Chimney Chase Map 2015 - 8 miler this year

Chimney Chase.  Course mappage.  The route is highlighted in yellow.

Chasing to begin at 10 AM on Sunday.  Experts will do THREE of these suckers.  That's 24 miles of walnut creek.  In the past, the race was 20 miles on the nose, so it's worth mention I guess, that those last 4 miles might require an extra snickers bar or five.  Plan accordingly.

Hydrate, bitches.

Still time to sign up, up, up.

Monday, July 13, 2015


Who do I have to kick in the nuts to provoke a fight around here?

I've tried all manner of provocation lately.  I tried to pick a fight on behalf of Gordon Wadsworth with gentlemen Kansasracer, Nathan Wadsworth, to find out who would be the greater Wad.  I called out Will Leet as a Jan Ullrich lookalike.  On Strava, I made blatant attempts to rob a KOM via bogus tailwind and car drafting from local good-guy Strava champion, and I called him out in my (failed) attempts to do so.

The results?
Sheer and utter niceness.
Nathan Wadsworth and I are now friends on Facebook.  (I literally called him a no talent buttfuck over here.)

Will Leet embraced his inner Jan Ullrich.

Noah encouraged me on strava, said something like "go get em next time" and gave me "kudos" whatever that is.

It's like walking around a friendly midwestern town, assaulting every passerby on the street with a big, floppy rubber chicken, and having them hug you rather than retaliate.  I'm forced to face the hard truth that really fast guys - like, the fastest ones - are the nicest people.

Maybe it's all the miles.  Endorphins, as the happy drugs they are, just pouring out of these dudes' brains.  Maybe it's just the sort of person that pursues pain on purpose.  Contrary to what you might think, it's hard rile them up.

But I'm committed to this, and for good reason.
Not just for my own entertainment, no indeed, though that's worth mention I guess.  I'm spending a lot of time at my desk these days, and I could use some drama to liven things up.
But also, in a greater sense of the world at large, I think there's an existential battle at stake here, something that basic physiology has never resolved.  For the sake of science:

There's no shortage of Gordon Wadsworth quad pictures floating around the internet these days.  Indeed, a quick google search (and make sure you've got your safe search enabled, google users) and you've got more Wadsworth quad pictures on page one than you might get Kim Kardashian Booty Memes (also safe search).  His very name informs where his power comes from.  He's got multiple NUE titles, a stars and stripes jersey, 3 maillot pistachios, blah, blah blah.  In a word, strong.

Will Leet, on the other hand, might rhyme with feet and resemble Jan Ullrich, but as the founder and leader of the local calf club (for which my application for enrollment has been waitlisted), well, he happens to have calves the size of Gordon's quads.  He's well on his way to Cat 3 state champion status.  And as a firsthand witness to Will's riding (for a few hypoxic fleeting moments every Tuesday) I can confirm he's no punk bitch either.  And he happens to have a stars and stripes kit of his own:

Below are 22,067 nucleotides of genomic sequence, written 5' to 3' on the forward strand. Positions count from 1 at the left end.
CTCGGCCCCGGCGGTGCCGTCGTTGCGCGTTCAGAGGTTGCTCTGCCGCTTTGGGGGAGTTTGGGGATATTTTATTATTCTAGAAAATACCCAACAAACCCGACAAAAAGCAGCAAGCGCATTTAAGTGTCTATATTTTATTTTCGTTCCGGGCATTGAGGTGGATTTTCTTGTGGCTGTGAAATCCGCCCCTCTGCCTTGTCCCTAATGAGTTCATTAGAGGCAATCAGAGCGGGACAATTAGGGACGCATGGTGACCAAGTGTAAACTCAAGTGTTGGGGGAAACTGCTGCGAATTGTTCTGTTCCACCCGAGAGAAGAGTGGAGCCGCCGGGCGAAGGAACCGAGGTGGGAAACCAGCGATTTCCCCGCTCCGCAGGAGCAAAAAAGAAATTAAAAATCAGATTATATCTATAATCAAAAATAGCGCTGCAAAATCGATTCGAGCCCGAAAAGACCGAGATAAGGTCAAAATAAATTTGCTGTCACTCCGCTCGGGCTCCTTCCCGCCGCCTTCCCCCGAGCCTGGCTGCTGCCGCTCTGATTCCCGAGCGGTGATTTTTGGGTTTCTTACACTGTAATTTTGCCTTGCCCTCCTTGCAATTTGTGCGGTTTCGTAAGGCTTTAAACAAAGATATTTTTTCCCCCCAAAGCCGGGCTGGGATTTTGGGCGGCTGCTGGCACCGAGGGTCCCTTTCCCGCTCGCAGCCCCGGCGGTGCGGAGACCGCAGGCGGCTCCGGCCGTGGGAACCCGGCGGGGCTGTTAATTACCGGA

The whole thing just begs for resolution.  Which muscle would win?

Trouble is, there's a basic obstacle here in that they simply don't ever show up at the same time in the same place.  Gordon is a mountain biker.  Will, a roadie.  Will, just got himself into the new hotness of a Pinarello Dogma F8.

Gordon, perhaps in an effort to derail any sort of showdown before it can even take shape, appears to have just ridden his only road worthy steed down Heartbreak ridge.

It's sort of like trying to determine who would have been superior if Hulk Hogan had ever fought Mike Tyson.  They simply never showed up in the same ring at the same time.  (Tyson, you fucking coward!)  The tragedy is that they're both way, waaaaay past their primes now, and we are left with little more than the hypothetical.  It all makes me very sad.  

So how are we to know?  It's like we need a race which is equally tough on a road bike vs mountain bike.  Longish, but not too long.  Like, in the 3 hour range or so.  It'd have to have some flat terrain, but also some climbing.  Make that a lot of climbing.  And it'd have to be early in the year, so as not to disrupt their otherwise packed racing schedules with what is really an exhibition of sorts for us, the masses, just so we can know.  Calf vs. Quad.

Winner gets a nice little jersey.

Am I just stirring the pot, here?  Starting a fight that doesn't need fought?  Or is establishing this once and for all a thing worth knowing?  For science.

Put it on your calendars.
Demand the truth.

Up, up, up.

Friday, July 10, 2015

I crack walnuts with these cheeks

Or, rather, Walnut cracks me.

Whatever the case, I urge you - NAY, I command you, good bike people of the Foof and beyond - to show up at Walnut next Sunday 7-19 and throw burgers down your necks as if you just raced 24 hard, rooty, gnarly miles, whether you actually raced those miles or not.  Maybe rub some dirt on your face to look the part.  Because you gotta be cool, and if you can't be cool, at least look cool.

Links all over the place:
results from yesteryear
course map from yesteryear
Yesterdays from Yesteryear

Tangent re: that last one.  Man.  Tell me that doesn't take you back.  (but if it actually doesn't, don't tell me.)  I have a hazy recollection of wondering aloud to myself and whatever poor 7th grade girl was nice enough to dance with me about whether "this is a fast dance or a slow dance."  I imagine we settled on fast, for better of worse.  (Worse.)

But, anyway, back to racing Walnut Creek like responsible adults - one interesting nuance I'm observing is that the course map from yesteryear shows a 10 mile loop.  And, if memory serves me correctly which it rarely does but I think is this time, experts did two of those loops, making a 20 mile race in, oh, 2 hours or so.

This year's bikereg page seems to indicate we're doing 3 laps.  And talk over on the big, blue face hole in the sky seems to say there might be a course shakeup.  So who knows.  Maybe this is 30 miles of walnut creek for the experts.  Maybe not.

What's clear is there will be both racing and burgers.  You know what I like about that?  Everything.

Only way to see it for yourself is to sign up, up, up.